As far as raw explosive power goes, no other cataclysm in the Universe is both as common and as destructive as a core-collapse supernova. In one brief event lasting only seconds, a runaway reaction causes a star to give off as much energy as our Sun will emit over its entire 10-12 billion year lifetime. While many supernovae have been observed both historically and since the invention of the telescope, humanity has never witnessed one up close.
Recently, the nearby red supergiant star, Betelgeuse, has started exhibiting interesting signs of dimming, leading some to suspect that it might be on the verge of going supernova. While our Sun isn’t massive enough to experience that same fate, it’s a fun and macabre thought experiment to imagine what would happen if it did. Yes, we’d all die in short order, but not from either the blast wave or from radiation. Instead, the neutrinos would get us first. Here’s how.
An animation sequence of the 17th century supernova in the constellation of Cassiopeia. This… [+]
NASA, ESA, and the Hubble Heritage STScI/AURA)-ESA/Hubble Collaboration. Acknowledgement: Robert A. Fesen (Dartmouth College, USA) and James Long (ESA/Hubble)
A supernova — specifically, a core-collapse supernova — can only occur when a star many times more massive than our Sun runs out of nuclear fuel to burn in its core. All stars start off doing what our Sun does: fusing the most common element in the Universe, hydrogen, into helium through a series of chain reactions. During this part of a star’s life, it’s the radiation pressure from these nuclear fusion reactions that prevent the star’s interior from collapsing due to the enormous force of gravitation.
So what happens, then, when the star burns through all the hydrogen in its core? The radiation pressure drops and gravity starts to win in this titanic struggle, causing the core to contract. As it contracts, it heats up, and if the temperature can pass a certain critical threshold, the star will start fusing the next-lightest element in line, helium, to produce carbon.
This cutaway showcases the various regions of the surface and interior of the Sun, including the… [+]
Wikimedia Commons user Kelvinsong
This will occur in our own Sun some 5-to-7 billion years in the future, causing it to swell into a red giant. Our parent star will expand so much that Mercury, Venus, and possibly even Earth will be engulfed, but let’s instead imagine that we come up some clever plan to migrate our planet to a safe orbit, while mitigating the increased luminosity to prevent our planet from getting fried. This helium burning will last for hundreds of millions of years before our Sun runs out of helium and the core contracts and heats up once again.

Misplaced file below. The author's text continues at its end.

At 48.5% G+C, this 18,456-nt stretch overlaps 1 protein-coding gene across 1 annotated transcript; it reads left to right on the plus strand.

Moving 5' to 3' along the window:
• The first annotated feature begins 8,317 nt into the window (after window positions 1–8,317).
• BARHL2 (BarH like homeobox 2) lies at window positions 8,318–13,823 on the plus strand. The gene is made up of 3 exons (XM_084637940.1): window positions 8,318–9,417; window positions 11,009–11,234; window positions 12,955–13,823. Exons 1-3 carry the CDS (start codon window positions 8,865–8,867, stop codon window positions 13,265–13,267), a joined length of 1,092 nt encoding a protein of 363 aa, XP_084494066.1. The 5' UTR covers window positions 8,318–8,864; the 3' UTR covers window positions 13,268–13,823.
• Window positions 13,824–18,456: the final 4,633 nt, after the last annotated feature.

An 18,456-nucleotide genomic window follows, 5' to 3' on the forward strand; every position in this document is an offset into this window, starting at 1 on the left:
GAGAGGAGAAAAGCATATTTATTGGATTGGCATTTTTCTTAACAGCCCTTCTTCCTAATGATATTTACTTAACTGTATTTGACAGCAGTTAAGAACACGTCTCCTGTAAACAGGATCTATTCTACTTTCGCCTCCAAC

For our Sun, that’s the end of the line, as we don’t have enough mass to move to the next stage and begin carbon fusion. In a star far more massive than our Sun, however, hydrogen-burning only takes millions of years to complete, and the helium-burning phase lasts merely hundreds of thousands of years. After that, the core’s contraction will enable carbon fusion to proceed, and things will move very quickly after that.
As it nears the end of its evolution, heavy elements produced by nuclear fusion inside the star are… [+]
NASA / CXC / S. Lee
Carbon fusion can produce elements such as oxygen, neon, and magnesium, but only takes hundreds of years to complete. When carbon becomes scarce in the core, it again contracts and heats up, leading to neon fusion (which lasts about a year), followed by oxygen fusion (lasting for a few months), and then silicon fusion (which lasts less than a day). In that final phase of silicon-burning, core temperatures can reach ~3 billion K, some 200 times the hottest temperatures currently found at the center of the Sun.
And then the critical moment occurs: the core runs out of silicon. Again, the pressure drops, but this time there’s nowhere to go. The elements that are produced from silicon fusion — elements like cobalt, nickel and iron — are more stable than the heavier elements that they’d conceivably fuse into. Instead, nothing there is capable of resisting gravitational collapse, and the core implodes.
Artist’s illustration (left) of the interior of a massive star in the final stages, pre-supernova,… [+]
This is where the core-collapse supernova happens. A runaway fusion reaction occurs, producing what’s basically one giant atomic nucleus made of neutrons in the star’s core, while the outer layers have a tremendous amount of energy injected into them. The fusion reaction itself lasts for only around 10 seconds, liberating about 1044 Joules of energy, or the mass-equivalent (via Einstein’s E = mc2) of about 1027 kg: as much as you’d release by transforming two Saturns into pure energy.